How tough is your journey? A year ago, 17 year old Yusra Mardini was stuck in a broken down dinghy with 20 other Syrian refugees between Turkey and Greece.

Facing death like so many who had failed to make the trip, she and her sister jumped in the water and swam the boat all the way to land, saving everyone on board (almost all who couldn’t swim).

The story could end there but – incredibly – today Yusra will be representing no country, with no flag and no National Anthem, when she enters the Olympic Stadium to compete as an Olympic Athlete as part of the very first Olympic Refugee Squad.

If you lost everything – your home, your family, your country… Would you quit on life? Would you lay low and rebuild? Or would you – like Yusra – go all in and make a stand for your greatness?

In 2012, Yusra’s family home was destroyed in the Daraya Massacre, when Assad’s forces killed hundreds of his own citizens in their homes.

For the next three years, Yusra and her family tried to return to normality, but school was cancelled practically every week “or someone is shooting, and then you have to run.”

So Yusra and her sister made a bid to escape – getting smuggled to the Turkish coast to board a dinghy heading to Greece. As Mardini remembers, “There were 200, 300 people there, everyone waiting until there are no police in the sea so they can go.”

Yusra’s crowded dingy’s engine died within 20 minutes of leaving.

Only four in the boat could swim, but the two men who jumped in with Yusra and her sister soon gave up. Yusra says “I’m thinking, what? I’m a swimmer, and I’m going to die in the water in the end?”

So it was up to the two girls to keep going for the next three and a half hours: “The little kid kept looking at me, scared, so I was doing all these funny faces.”

They made it to Lesbos, then were smuggled through Serbia to Hungary, Austria and finally, Germany – where she spent the winter queueing for days at a time to get asylum papers.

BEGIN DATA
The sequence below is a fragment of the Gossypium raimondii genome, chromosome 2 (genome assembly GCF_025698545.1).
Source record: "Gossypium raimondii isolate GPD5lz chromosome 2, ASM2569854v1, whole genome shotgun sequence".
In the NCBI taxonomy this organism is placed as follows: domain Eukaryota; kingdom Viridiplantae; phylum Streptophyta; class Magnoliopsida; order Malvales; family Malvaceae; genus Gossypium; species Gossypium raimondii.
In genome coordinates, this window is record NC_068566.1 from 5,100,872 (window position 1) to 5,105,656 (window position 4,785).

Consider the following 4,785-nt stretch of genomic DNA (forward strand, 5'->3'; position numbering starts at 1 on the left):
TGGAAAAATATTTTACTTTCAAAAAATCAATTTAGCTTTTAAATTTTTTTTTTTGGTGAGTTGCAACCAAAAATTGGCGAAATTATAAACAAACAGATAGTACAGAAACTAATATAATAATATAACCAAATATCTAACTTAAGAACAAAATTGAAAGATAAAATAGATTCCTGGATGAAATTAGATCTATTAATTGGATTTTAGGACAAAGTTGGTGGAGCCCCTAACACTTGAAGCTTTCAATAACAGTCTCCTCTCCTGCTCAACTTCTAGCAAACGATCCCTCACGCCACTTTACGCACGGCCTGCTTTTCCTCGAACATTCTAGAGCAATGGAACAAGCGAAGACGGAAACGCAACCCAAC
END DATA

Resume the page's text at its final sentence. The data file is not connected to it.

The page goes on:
So how did she end up at the Olympics? Yusra says “I remember everything… I never forget. But it’s the thing that’s pushing me actually to do more and more. Crying in the corner, that’s just not me.”

She continued her passion for swimming, and joined a local swimming club in Berlin, where her talent was seen by the National Team and IOC. She decided to make a bid for the Olympics despite having no country to compete for, and qualified for the 100m Freestyle & 100m Butterfly.

Now – one year after her swim across the Aegean Sea – Yusra is competing in the Rio Olympics as part of 10 athletes in the very first Refugee Olympic Team.

She will be in the Stadium tonight, for the opening ceremony, saying “I want to show everyone that, after the pain, after the storm, comes calm days. I want to inspire them to do something good in their lives.”

However tough things get, remember it’s the tough times that make you tougher.

So when you’ve got the option to sink or swim, keep on swimming.

Pierre de Coubertin, who founded the modern Olympics, said about the Games: “The important thing in life is not the triumph, but the struggle.”

Yusra adds to that: “My message at these Games: Never give up.”

(Follow her progress at Yusra Mardini – Fanpage)

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